• Do you remember your spouse’s failures much more readily than his/her successes?

  • Do you often catch yourself reading dark, hidden motives into your husband or wife’s reasoning for doing things?

  • Do you find yourself frequently responding with irritation – or worse – to things that your spouse says or does, no matter what they are, really?

Now, as you think honestly about your answers to those questions, look at a few statements MacArthur makes about the presence of unforgiveness in the heart of an individual:

  • Unforgiveness becomes an infection, creating a distorted view of life.

  • An unforgiving heart imprisons people to events in their past. As long as people refuse to put their past in the past, they are shackled to that event, and it only gets bigger and bigger.

  • Unforgiveness engenders hatred, where forgiveness engenders love.

I am certainly no expert on marriage, but it seems to me that where there is a consistent level of agitation, irritation or acrimony between husband and wife, one spouse (maybe both) is holding on to unforgiveness. Whatever the details, one spouse has grown tired of forgiving the other, and their heart has hardened against their spouse. It’s hard to be around someone and not be irritated all the time when your heart is hardened against them.

Once again, I think the root problem here that can drive husbands and wives apart by bits and degrees is that we’re forgetful of who we are and the kind of life God is calling us to. When we stop forgiving, we begin to live out the belief (whether we articulate it or not) that our spouse doesn’t deserve that level of grace over and over again. We forget that when God forgave us, we didn’t deserve it, either (Romans 5:6-11).

The Apostle Paul reminds us what God is calling us to, though, as believers in His Son. In his letter to the Ephesians he writes, “Be kind to one another, tenderhearted, forgiving each other, just as God in Christ forgave you” (Ephesians 4:32). He further exhorts the believers to be imitators of God (5:1-2). He reaffirms this same call to Christ-like forgiveness in other letters as well (Colossians 3:12-14).

When Pastor Dave Cover married Warren and me six years ago, he made it clear to us, from that day forward, that our relationship to each other was indelibly linked to our relationship with Christ. He told us – forcefully and repeatedly – that we could not grow deeper in our bond with Christ without growing deeper in our bond with each other. I think Dave was driving home the point that Paul was making: as believers in Christ, we are called to imitate Him. And we can’t simultaneously imitate Christ and not love our spouses. It can’t be done. If we fail at one, we will fail at the other.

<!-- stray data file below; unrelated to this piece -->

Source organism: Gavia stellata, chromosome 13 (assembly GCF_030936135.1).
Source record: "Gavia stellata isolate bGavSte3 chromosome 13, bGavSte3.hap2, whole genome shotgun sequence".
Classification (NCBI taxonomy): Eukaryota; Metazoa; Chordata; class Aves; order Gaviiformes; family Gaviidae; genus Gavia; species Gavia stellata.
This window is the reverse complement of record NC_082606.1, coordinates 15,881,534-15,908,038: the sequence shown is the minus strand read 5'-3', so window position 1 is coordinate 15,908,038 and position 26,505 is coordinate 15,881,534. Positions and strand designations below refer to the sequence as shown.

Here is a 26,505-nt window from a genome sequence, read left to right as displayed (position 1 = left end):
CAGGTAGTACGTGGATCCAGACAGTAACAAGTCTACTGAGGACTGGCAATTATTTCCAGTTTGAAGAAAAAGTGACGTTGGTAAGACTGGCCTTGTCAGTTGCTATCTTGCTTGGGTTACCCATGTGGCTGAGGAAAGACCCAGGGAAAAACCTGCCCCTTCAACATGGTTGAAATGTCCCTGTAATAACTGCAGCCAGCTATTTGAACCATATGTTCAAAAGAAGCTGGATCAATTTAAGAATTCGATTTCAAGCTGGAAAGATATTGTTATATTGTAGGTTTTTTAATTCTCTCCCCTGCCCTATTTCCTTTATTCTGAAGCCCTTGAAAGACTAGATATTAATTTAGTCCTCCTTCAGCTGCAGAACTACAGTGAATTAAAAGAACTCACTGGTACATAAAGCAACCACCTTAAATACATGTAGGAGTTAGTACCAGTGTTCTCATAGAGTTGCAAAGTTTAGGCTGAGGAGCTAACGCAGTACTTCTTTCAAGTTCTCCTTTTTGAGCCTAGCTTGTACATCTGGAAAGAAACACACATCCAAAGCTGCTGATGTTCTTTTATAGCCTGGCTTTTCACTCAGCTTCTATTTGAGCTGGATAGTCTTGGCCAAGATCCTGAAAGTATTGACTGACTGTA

Forgiveness is always undeserved. It’s undeserved when you extend it to others, when others extend it to you, and when – especially when – God extends it to us (Psalm 103:10-13). We are not to extend forgiveness because someone deserves it, or even asked for it. We are to extend forgiveness because Christ calls us to imitate Him (John 15:12).

If we want to be more Christ-like – and if we claim Christ, we should – why don’t we start in our marriages? Why don’t we try loving the person we chose to marry in sacrificial ways, as Jesus loved us? Why don’t we offer forgiveness to our spouses not because they deserve it, but because in Christ we’ve received so much more?

Psalm 130
Out of the depths I cry to you, O LORD;
O Lord, hear my voice.
Let your ears be attentive
to my cry for mercy.
If you, O LORD, kept a record of sins,
O Lord, who could stand?
But with you there is forgiveness;
therefore you are feared.
I wait for the LORD, my soul waits,
and in his word I put my hope.
My soul waits for the Lord
more than watchmen wait for the morning,
more than watchmen wait for the morning.
O Israel, put your hope in the LORD,
for with the LORD is unfailing love
and with him is full redemption.
He himself will redeem Israel
from all their sins.

Post a Comment

Your email is never published nor shared. Required fields are marked *

You may use these HTML tags and attributes <a href="" title=""> <abbr title=""> <acronym title=""> <b> <blockquote cite=""> <cite> <code> <del datetime=""> <em> <i> <q cite=""> <s> <strike> <strong>

*
*